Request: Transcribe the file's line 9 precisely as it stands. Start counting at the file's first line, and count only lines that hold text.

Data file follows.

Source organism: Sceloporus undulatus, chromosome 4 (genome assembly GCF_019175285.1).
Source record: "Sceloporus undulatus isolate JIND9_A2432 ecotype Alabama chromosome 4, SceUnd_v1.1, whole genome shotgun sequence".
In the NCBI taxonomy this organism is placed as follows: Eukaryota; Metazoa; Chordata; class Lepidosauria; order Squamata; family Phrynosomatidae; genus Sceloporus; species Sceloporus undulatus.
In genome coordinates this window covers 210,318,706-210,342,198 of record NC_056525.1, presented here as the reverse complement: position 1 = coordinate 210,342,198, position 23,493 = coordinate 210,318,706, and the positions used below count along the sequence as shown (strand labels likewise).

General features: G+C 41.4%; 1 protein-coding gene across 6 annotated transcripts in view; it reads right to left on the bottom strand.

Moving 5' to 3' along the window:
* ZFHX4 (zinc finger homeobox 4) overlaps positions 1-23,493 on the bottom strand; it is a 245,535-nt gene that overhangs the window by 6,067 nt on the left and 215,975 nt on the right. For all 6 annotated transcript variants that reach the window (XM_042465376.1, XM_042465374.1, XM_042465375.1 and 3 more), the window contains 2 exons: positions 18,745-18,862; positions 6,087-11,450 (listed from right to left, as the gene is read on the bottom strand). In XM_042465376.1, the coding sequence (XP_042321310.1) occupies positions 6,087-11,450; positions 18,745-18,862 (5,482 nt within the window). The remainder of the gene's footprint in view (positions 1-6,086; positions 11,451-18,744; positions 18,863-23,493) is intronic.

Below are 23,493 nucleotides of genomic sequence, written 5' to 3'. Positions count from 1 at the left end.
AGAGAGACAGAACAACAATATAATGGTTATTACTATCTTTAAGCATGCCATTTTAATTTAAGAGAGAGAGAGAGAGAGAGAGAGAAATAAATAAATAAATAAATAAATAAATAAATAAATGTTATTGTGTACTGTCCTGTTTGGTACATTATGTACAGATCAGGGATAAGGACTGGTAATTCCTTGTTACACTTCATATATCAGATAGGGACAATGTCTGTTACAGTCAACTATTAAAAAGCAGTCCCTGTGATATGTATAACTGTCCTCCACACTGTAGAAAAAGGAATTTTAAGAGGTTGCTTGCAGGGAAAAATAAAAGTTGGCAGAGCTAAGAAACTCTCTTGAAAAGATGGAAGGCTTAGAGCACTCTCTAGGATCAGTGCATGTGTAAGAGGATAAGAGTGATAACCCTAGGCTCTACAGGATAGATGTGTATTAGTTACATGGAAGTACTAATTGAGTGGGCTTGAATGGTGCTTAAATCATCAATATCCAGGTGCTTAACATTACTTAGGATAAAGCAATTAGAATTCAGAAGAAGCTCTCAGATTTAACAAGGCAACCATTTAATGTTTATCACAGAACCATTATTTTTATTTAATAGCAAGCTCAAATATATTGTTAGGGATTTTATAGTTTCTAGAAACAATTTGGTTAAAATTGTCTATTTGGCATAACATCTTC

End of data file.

AGAGAGACAGAACAACAATATAATGGTTATTACTATCTTTAAGCATGCCATTTTAATTTAAGAGAGAGAGAGAGAGAGAGAGAGAAATAAATAAATAAATAAATAAATAAATAAATAAATGTTATTGTGTACTGTCCTGTTTGGTACATTATGTACAGATCAGGGATAAGGACTGGTAATTCCTTGTTACACTTCATATATCAGATAGGGACAATGTCTGTTACAGTCAACTATTAAAAAGCAGTCCCTGTGATATGTATAACTGTCCTCCACACTGTAGAAAAAGGAATTTTAAGAGGTTGCTTGCAGGGAAAAATAAAAGTTGGCAGAGCTAAGAAACTCTCTTGAAAAGATGGAAGGCTTAGAGCACTCTCTAGGATCAGTGCATGTGTAAGAGGATAAGAGTGATAACCCTAGGCTCTACAGGATAGATGTGTATTAGTTACATGGAAGTACTAATTGAGTGGGCTTGAATGGTGCTTAAATCATCAATATCCAGGTGCTTAACATTACTTAGGATAAAGCAATTAGAATTCAGAAGAAGCTCTCAGATTTAACAAGGCAACCATTTAATGTTTATCACAGAACCATTATTTTTATTTAATAGCAAGCTCAAATATATTGTTAGGGATTTTATAGTTTCTAGAAACAATTTGGTTAAAATTGTCTATTTGGCATAACATCTTC